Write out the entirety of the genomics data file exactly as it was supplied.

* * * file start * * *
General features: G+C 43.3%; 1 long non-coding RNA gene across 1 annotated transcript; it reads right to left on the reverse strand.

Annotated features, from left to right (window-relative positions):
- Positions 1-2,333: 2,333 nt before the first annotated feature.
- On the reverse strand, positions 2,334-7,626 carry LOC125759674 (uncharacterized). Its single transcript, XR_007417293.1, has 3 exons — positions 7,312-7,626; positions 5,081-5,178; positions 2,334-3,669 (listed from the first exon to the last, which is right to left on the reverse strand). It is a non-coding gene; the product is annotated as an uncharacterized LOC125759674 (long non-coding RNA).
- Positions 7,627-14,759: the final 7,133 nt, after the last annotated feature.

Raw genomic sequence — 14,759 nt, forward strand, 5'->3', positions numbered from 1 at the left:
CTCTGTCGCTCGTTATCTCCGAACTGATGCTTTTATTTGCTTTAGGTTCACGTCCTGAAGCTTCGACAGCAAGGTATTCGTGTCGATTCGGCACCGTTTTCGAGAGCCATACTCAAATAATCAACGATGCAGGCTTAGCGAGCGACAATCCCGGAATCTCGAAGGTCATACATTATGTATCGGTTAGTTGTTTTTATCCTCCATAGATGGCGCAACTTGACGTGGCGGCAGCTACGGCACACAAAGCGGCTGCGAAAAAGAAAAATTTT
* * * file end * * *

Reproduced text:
General features: G+C 43.3%; 1 long non-coding RNA gene across 1 annotated transcript; it reads right to left on the reverse strand.

Annotated features, from left to right (window-relative positions):
- Positions 1-2,333: 2,333 nt before the first annotated feature.
- On the reverse strand, positions 2,334-7,626 carry LOC125759674 (uncharacterized). Its single transcript, XR_007417293.1, has 3 exons — positions 7,312-7,626; positions 5,081-5,178; positions 2,334-3,669 (listed from the first exon to the last, which is right to left on the reverse strand). It is a non-coding gene; the product is annotated as an uncharacterized LOC125759674 (long non-coding RNA).
- Positions 7,627-14,759: the final 7,133 nt, after the last annotated feature.

Raw genomic sequence — 14,759 nt, forward strand, 5'->3', positions numbered from 1 at the left:
CTCTGTCGCTCGTTATCTCCGAACTGATGCTTTTATTTGCTTTAGGTTCACGTCCTGAAGCTTCGACAGCAAGGTATTCGTGTCGATTCGGCACCGTTTTCGAGAGCCATACTCAAATAATCAACGATGCAGGCTTAGCGAGCGACAATCCCGGAATCTCGAAGGTCATACATTATGTATCGGTTAGTTGTTTTTATCCTCCATAGATGGCGCAACTTGACGTGGCGGCAGCTACGGCACACAAAGCGGCTGCGAAAAAGAAAAATTTT